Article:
World Vision Zimbabwe
article • Tuesday, August 16th 2016

World Vision irrigation project brings fields to life in Zimbabwe

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Contributors - Crislyn Felisilda & Sibongumusa Ncube

On the dry and dusty road to the village of Makhovula in Zimbabwe, the effect of the prolonged drought is obvious — crops, grasses, and even trees are yellow or brown.

“We’ve experienced drought before but this year is the worst,” says Thamsanqa Makhuyana. But amidst the dry is a surprising expanse of green – 15 hectares that is in stark contrast to the surrounding landscape.

Some 13 years ago, when World Vision first started working in this area, warnings about climate change where being echoed in other parts of the world. The prolonged drought, caused by El Nino, has affected nearly four million people in Zimbabwe and drastically reduced farming yields, leaving thousands of livestock dead according to the government of Zimbabwe.

Today, climate change has become a tragic reality. So far, every month of 2016 has been the warmest month on record and no one feels it more than the farmers - men and women - on their knees tilling their crops under the scorching heat of the sun. On a continent where 70 percent of the population relies on agriculture, they are by no means unique. The Zimbabwean Government has also assisted needy families by providing food aid but it is insufficient in the face of such a major disaster.

Far reaching development

The recurrent droughts in the area led World Vision to establish an irrigation scheme back in 2009 that took advantage of the nearby dam. Despite the ever increasing environmental challenges that these farmers face, they realise how lucky they are. The scheme is a lifeline in times like these.

“I’m proud to feed hungry families in our district. We sell our crops to the neighboring communities so that children can have something to eat since most of the crops were destroyed by the drought,” says Hanana Dube, head of the production committee of the project which benefits 310 people - including 125 registered children. In Zimbabwe, majority of the population is dependent on maize farming and livestock and World Vision has been supporting the most vulnerable families by providing maize, onions, tomatoes, peanuts and winter wheat seeds.

Comprised of 60 farmers – half men and half women - the project is typical of World Vision’s holistic approach to development. Aside from irrigating the fields, farmers were trained on farm production, diversified cropping and marketing by the Agriculture Technical Extension (Agritex) Department.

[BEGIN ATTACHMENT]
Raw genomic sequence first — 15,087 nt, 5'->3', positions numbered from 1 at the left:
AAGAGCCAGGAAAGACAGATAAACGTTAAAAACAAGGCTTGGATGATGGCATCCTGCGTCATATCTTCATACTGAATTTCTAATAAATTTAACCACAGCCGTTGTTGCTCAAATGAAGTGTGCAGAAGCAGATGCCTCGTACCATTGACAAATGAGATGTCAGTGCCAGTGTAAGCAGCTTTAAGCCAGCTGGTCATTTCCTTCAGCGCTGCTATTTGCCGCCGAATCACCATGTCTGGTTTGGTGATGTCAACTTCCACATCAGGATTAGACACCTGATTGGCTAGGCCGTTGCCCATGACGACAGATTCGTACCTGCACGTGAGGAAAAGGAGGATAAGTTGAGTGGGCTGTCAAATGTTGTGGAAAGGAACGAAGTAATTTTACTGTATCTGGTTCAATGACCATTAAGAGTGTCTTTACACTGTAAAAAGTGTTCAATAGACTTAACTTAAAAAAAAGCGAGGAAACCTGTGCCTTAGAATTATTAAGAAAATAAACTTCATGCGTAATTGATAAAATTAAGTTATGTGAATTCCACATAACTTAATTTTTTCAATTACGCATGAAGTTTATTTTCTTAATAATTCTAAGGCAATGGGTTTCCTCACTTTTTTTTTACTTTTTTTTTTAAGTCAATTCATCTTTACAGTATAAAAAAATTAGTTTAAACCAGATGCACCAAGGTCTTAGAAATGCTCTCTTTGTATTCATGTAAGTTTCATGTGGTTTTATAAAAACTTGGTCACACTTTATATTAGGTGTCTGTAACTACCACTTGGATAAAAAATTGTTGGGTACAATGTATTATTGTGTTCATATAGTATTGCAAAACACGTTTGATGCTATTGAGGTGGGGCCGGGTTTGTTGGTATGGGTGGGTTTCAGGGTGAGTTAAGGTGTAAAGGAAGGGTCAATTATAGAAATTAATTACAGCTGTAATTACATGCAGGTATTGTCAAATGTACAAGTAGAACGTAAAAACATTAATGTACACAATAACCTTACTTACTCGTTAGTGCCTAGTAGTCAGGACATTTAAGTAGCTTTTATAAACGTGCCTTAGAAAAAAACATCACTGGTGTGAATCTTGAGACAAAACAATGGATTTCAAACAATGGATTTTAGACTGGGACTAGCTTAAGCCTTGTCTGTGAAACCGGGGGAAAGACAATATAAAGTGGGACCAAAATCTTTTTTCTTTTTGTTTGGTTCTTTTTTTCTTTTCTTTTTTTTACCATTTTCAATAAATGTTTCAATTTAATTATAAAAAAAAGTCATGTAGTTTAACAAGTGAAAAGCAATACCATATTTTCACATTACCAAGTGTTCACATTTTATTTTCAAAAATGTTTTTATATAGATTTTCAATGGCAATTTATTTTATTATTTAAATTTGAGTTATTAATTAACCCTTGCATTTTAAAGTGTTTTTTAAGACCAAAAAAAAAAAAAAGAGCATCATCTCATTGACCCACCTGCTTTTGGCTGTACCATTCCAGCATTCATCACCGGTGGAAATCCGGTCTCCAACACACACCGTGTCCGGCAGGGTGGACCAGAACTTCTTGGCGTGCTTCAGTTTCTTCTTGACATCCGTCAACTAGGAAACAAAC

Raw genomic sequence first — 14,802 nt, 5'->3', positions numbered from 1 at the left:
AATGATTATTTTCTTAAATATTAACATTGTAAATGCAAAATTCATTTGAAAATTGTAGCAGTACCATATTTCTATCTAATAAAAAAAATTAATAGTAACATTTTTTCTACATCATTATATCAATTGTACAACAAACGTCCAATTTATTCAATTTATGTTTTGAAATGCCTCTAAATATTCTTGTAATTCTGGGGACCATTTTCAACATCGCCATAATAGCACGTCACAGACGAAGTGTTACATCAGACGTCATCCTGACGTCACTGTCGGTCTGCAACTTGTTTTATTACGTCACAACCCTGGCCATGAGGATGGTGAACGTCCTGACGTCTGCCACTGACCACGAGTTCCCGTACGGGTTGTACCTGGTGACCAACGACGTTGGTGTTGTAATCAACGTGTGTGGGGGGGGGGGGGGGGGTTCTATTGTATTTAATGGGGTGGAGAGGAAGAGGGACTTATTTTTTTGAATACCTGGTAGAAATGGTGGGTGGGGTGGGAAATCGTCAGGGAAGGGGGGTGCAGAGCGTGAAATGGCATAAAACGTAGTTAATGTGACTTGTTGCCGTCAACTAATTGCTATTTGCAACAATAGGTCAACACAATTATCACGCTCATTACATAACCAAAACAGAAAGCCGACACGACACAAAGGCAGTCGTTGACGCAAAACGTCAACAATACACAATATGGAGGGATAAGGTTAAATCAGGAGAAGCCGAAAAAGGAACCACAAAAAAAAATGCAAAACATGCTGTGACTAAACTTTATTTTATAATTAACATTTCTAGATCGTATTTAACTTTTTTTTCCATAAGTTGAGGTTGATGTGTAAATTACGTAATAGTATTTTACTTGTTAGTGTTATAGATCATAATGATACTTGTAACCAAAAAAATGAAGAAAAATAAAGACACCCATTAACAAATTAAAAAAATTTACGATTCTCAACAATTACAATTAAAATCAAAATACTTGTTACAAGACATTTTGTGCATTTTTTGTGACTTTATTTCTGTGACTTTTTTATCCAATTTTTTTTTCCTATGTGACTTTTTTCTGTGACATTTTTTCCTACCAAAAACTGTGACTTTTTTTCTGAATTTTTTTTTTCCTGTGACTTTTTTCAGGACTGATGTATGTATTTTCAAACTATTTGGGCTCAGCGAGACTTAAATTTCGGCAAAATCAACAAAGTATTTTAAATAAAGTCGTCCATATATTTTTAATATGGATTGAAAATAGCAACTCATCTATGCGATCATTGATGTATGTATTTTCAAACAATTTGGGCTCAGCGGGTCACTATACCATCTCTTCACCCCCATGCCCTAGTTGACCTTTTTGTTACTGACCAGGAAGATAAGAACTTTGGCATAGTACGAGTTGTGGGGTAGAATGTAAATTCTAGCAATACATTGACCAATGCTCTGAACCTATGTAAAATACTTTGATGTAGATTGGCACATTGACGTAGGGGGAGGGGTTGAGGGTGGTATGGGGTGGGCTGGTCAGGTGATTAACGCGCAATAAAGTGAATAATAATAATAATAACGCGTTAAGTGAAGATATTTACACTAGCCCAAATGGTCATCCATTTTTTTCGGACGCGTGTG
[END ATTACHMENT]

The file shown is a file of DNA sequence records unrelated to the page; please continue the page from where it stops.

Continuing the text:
The farmers take turns in looking after their crops as they prevent animals from eating the seedlings and destroying their crops. “Animals are also hungry and thirsty but we’re trying to stop them from damaging our plants,” adds Thamsanqa. To avoid completely losing livestock to the drought, many farmers were forced to sell their cattle at less than half of their normal value.

This year, the group planted 7.5 hectares of wheat, one hectare of onions and 2.4 hectares of maize. Although maize is the staple diet in Zimbabwe and many other countries in Africa, when farmers are short of maize, wheat is ground and made into isitshwala (staple maize meal eaten common throughout the continent). Some ground wheat is used to make bread for families. Instead of buying bread, they make it at home. Wheat meal feeds families during the lean months of the year - from October to February.

The irrigation scheme means that these farmers can also sell some wheat to neighboring villages for much needed cash. A 20kg bucket of wheat costs around $12 and farmers sell a few buckets from their harvest to increase their household income.

Helping others

Maize and peanuts were mostly affected by the drought, so the farmers planted drought-resistant crops like sorghum and millet. Last year, the farmers harvested 77 tons of crops. Although the drought has reduced that to 66 tons, Thamsanqa says, “The difference is not too bad. At least we can sustain our needs in the coming months.”

Since 2012, the farmers have been independent. They buy their own seed and pesticides and pay their own water bills. The current wheat crop will be harvested in September and farmers are already preparing to plant maize that will be ready by December. The 11 hectares under irrigation is planted throughout the year, alternating maize with vegetables and legumes.  

As part of the agreement, 10 percent of their total income goes to the community, 30 percent for the farmers’ group and 70 percent for their individual’s income. Recently, they pooled enough money to pay for the school fees of two children whose parents didn’t have enough money.

“We’ve been praying for rains next month. We hope our group will be able to provide more harvests to feed more hungry families,” says Thamsanqa.

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